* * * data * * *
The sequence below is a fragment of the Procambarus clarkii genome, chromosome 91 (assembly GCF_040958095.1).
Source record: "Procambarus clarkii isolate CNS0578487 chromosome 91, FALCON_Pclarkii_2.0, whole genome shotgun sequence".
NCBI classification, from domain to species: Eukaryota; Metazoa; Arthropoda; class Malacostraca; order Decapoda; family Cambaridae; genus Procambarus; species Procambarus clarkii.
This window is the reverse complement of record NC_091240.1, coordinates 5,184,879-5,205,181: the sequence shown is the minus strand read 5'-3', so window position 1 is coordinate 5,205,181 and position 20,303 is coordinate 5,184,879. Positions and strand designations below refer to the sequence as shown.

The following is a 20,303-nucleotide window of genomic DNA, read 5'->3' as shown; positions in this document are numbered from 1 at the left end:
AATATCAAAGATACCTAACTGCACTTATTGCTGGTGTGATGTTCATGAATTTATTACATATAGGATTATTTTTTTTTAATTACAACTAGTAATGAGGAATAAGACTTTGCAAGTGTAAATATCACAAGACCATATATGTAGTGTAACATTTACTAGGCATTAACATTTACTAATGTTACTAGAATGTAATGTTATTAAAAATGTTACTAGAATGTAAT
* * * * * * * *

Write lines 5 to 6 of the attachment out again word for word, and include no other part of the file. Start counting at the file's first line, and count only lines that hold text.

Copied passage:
The following is a 20,303-nucleotide window of genomic DNA, read 5'->3' as shown; positions in this document are numbered from 1 at the left end:
AATATCAAAGATACCTAACTGCACTTATTGCTGGTGTGATGTTCATGAATTTATTACATATAGGATTATTTTTTTTTAATTACAACTAGTAATGAGGAATAAGACTTTGCAAGTGTAAATATCACAAGACCATATATGTAGTGTAACATTTACTAGGCATTAACATTTACTAATGTTACTAGAATGTAATGTTATTAAAAATGTTACTAGAATGTAAT